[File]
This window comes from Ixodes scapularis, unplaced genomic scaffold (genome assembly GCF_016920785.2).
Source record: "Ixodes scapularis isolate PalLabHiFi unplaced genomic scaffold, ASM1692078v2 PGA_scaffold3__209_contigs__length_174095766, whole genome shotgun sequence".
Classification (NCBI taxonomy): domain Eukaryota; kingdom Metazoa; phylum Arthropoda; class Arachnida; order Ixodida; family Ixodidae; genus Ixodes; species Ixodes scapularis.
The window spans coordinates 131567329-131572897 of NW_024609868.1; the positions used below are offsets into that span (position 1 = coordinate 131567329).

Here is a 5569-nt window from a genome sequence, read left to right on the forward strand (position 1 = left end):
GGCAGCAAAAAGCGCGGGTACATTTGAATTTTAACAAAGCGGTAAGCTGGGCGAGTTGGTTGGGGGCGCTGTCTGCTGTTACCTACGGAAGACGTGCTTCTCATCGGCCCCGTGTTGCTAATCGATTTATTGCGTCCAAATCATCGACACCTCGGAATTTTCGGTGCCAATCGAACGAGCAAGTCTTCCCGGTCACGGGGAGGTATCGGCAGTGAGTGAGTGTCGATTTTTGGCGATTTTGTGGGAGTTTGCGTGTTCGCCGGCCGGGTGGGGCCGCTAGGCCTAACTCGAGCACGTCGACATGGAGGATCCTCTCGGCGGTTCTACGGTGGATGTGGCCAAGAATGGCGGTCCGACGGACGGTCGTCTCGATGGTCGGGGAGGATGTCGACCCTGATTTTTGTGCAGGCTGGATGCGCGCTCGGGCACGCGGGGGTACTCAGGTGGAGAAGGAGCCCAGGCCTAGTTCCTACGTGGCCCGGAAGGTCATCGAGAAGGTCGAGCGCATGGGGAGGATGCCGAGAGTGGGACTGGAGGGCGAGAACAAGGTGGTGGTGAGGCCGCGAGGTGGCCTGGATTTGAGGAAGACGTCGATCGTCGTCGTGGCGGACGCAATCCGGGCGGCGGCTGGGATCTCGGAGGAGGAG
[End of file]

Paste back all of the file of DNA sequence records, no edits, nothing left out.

This window comes from Ixodes scapularis, unplaced genomic scaffold (genome assembly GCF_016920785.2).
Source record: "Ixodes scapularis isolate PalLabHiFi unplaced genomic scaffold, ASM1692078v2 PGA_scaffold3__209_contigs__length_174095766, whole genome shotgun sequence".
Classification (NCBI taxonomy): domain Eukaryota; kingdom Metazoa; phylum Arthropoda; class Arachnida; order Ixodida; family Ixodidae; genus Ixodes; species Ixodes scapularis.
The window spans coordinates 131567329-131572897 of NW_024609868.1; the positions used below are offsets into that span (position 1 = coordinate 131567329).

Here is a 5569-nt window from a genome sequence, read left to right on the forward strand (position 1 = left end):
GGCAGCAAAAAGCGCGGGTACATTTGAATTTTAACAAAGCGGTAAGCTGGGCGAGTTGGTTGGGGGCGCTGTCTGCTGTTACCTACGGAAGACGTGCTTCTCATCGGCCCCGTGTTGCTAATCGATTTATTGCGTCCAAATCATCGACACCTCGGAATTTTCGGTGCCAATCGAACGAGCAAGTCTTCCCGGTCACGGGGAGGTATCGGCAGTGAGTGAGTGTCGATTTTTGGCGATTTTGTGGGAGTTTGCGTGTTCGCCGGCCGGGTGGGGCCGCTAGGCCTAACTCGAGCACGTCGACATGGAGGATCCTCTCGGCGGTTCTACGGTGGATGTGGCCAAGAATGGCGGTCCGACGGACGGTCGTCTCGATGGTCGGGGAGGATGTCGACCCTGATTTTTGTGCAGGCTGGATGCGCGCTCGGGCACGCGGGGGTACTCAGGTGGAGAAGGAGCCCAGGCCTAGTTCCTACGTGGCCCGGAAGGTCATCGAGAAGGTCGAGCGCATGGGGAGGATGCCGAGAGTGGGACTGGAGGGCGAGAACAAGGTGGTGGTGAGGCCGCGAGGTGGCCTGGATTTGAGGAAGACGTCGATCGTCGTCGTGGCGGACGCAATCCGGGCGGCGGCTGGGATCTCGGAGGAGGAG